- The Washington Times - Monday, May 30, 2005

The District yesterday hosted the first National Memorial Day Parade in more than 50 years, paying tribute to veterans and honoring the nation’s war dead from the American Revolution to Operation Iraqi Freedom.

The parade, which was the first to be held in the District since World War II, stepped off promptly at 9 a.m. near the Capitol with the singing of the national anthem. Five young U.S. Marines began the procession, carrying the American flag.

The parade ended more than two hours later with a Veterans of Foreign Wars float that featured four men kneeling and lifting the American flag — evoking an image of the Marine Corps War Memorial near Arlington National Cemetery.

Spectators along the nine-block stretch of Independence Avenue from the Capitol to the Washington Monument, repeatedly rose in respect as flags and veterans passed by.

Mayor Anthony A. Williams served as the parade’s grand marshal and rode in a 1981 Rolls Royce convertible. Mr. Williams is credited with reinstating the National Memorial Day Parade after the success of last year’s “Parade Salute to World War II Veterans” on Independence Avenue.

Spectators gave a standing ovation to 103-year-old former Petty Officer 1st Class Lloyd Brown, one of the parade’s honorary grand marshals, who rode by in a 1910 vintage car. Mr. Brown served in World War I after he lied about his age to join the U.S. Navy.

“I told them I was 18, and I went in as a 16-year-old,” Mr. Brown said, adding that he did it because he was eager to serve.

During the war, Mr. Brown served on the USS New Hampshire, sailing out of Norfolk to search for German submarines. At the end of the war, Mr. Brown re-enlisted for another four years and later became a fireman in the District. He now lives in Charlotte Hall, Md.

Spectator Tish Callin, 54, of Atlanta, came to the District because she said she loves the city. She said attending the parade was one of the highlights of her trip.

“I am certainly glad I got to see this Memorial Day parade,” she said.

At one point, Swing Shift Singers, who performed in the parade, stopped in front of the reviewing stand to sing a rendition of the Andrews Sisters’ “Boogie Woogie Bugle Boy.” Ms. Callin silently mouthed the words to the song. Other spectators clapped their hands to the rhythm of the music.

Units in the parade represented the servicemen and women of all wars involving the United States, dating back to the American Revolution. There were floats that paid tribute to veterans of the Korean War, Vietnam War, Gulf War and the liberation of Grenada, Panama, Iraq and Afghanistan.

Groups such as the American Gold Star Mothers, whose sons and daughters died in war, the Military Order of the Purple Heart, the Disabled American Veterans and the Jewish War Veterans of the USA were also represented in the parade.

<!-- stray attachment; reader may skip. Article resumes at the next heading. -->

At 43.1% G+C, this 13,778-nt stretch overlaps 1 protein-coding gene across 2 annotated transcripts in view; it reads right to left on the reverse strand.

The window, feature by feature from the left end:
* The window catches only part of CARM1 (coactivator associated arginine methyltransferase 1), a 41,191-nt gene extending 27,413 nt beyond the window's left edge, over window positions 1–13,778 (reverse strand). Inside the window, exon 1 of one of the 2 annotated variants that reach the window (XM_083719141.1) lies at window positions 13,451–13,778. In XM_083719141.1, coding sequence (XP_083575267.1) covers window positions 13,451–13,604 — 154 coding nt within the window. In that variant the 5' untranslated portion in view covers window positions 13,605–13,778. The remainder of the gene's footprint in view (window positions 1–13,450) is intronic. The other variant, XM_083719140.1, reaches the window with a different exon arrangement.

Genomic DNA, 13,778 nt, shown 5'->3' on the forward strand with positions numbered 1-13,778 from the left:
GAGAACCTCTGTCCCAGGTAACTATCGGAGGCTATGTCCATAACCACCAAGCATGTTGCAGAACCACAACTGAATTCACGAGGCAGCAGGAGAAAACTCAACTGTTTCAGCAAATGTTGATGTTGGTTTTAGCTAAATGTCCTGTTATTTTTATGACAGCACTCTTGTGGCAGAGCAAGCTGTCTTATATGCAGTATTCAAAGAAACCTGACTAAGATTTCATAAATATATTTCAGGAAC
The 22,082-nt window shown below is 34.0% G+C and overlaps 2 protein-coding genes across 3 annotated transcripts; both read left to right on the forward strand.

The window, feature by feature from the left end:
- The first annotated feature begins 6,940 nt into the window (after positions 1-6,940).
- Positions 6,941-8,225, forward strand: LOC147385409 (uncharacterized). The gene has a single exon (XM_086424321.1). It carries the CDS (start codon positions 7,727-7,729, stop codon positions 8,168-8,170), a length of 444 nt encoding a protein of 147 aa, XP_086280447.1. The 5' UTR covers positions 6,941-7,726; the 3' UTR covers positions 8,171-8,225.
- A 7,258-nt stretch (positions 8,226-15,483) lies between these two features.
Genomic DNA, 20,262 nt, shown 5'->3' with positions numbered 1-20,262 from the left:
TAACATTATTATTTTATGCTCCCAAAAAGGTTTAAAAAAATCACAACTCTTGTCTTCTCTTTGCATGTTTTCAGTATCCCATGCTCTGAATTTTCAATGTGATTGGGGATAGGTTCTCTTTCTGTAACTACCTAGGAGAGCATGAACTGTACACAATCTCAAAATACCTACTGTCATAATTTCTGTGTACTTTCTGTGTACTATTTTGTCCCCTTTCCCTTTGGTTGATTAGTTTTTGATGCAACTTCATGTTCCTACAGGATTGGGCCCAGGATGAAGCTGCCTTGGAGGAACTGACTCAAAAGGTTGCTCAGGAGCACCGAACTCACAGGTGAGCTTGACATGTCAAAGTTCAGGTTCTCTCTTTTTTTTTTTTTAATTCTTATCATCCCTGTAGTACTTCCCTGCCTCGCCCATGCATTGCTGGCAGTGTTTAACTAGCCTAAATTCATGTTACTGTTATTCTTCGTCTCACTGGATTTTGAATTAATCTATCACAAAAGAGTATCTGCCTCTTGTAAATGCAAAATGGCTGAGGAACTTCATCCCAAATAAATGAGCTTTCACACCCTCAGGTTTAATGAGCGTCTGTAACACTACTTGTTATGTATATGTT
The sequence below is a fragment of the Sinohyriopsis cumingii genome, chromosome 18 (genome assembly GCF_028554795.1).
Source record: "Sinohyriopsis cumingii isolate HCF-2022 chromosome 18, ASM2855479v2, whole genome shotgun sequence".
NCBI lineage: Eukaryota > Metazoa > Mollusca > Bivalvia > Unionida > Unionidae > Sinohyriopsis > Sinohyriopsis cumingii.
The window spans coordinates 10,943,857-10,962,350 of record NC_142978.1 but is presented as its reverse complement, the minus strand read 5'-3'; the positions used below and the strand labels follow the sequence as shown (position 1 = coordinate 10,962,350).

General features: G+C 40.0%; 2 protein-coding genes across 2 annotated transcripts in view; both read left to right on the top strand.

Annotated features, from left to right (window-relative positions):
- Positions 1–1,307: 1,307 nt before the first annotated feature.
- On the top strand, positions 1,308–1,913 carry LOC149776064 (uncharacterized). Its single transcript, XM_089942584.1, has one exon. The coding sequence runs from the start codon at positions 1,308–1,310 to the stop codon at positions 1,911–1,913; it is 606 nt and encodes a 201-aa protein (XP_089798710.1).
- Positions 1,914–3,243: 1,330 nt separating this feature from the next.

Daniel Muldar, 27, and his parents from West Palm Beach, Fla., came to the District to cheer on the U.S. Coast Guard Academy, whose cadets took part in the parade.

“My brother [Thomas] is in the parade with the Coast Guard,” said Mr. Muldar, who served five years in the Navy.

Boy Scouts carried colored banners reaching nearly 20 feet into the air. The older Scouts helped the younger boys when the banners became tangled in the trees that lined the parade route.

The parade was one of many Memorial Day events during which President Bush, high-ranking government officials and local residents took time to remember those who served in the U.S. armed forces.

Mr. Bush also took part in the wreath-laying ceremony at the Tomb of the Unknowns in Arlington National Cemetery yesterday morning.

In Maryland, many family members struggled with feelings of both pride and grief as they honored those killed in Afghanistan and Iraq.

The family of Prince George’s County native Army Spc. Jason C. Ford, 21, visited Arlington National Cemetery on Sunday to pay tribute. Spc. Ford died in a roadside bomb explosion in Tikrit on March 13, 2004.

His father, Joseph C. Ford, who lives in Temple Hills, wasn’t able to make it to Arlington last year on the first Memorial Day after his son’s death.

“It was just too fresh on the first Memorial Day,” he said. “It was just too soon.”

Gov. Robert L. Ehrlich Jr. and his father, a Korean War veteran, joined the families of Maryland troops killed in Iraq and Afghanistan at Dulaney Valley Memorial Gardens in Timonium. Lt. Gov. Michael S. Steele spoke at a Memorial Day ceremony in Ocean Pines.

In Virginia, gubernatorial candidates Jerry W. Kilgore, a Republican, and Timothy M. Kaine, a Democrat, attended several holiday parades and festivals.

• Gary Emerling contributed to this article, which is based in part on wire service reports.

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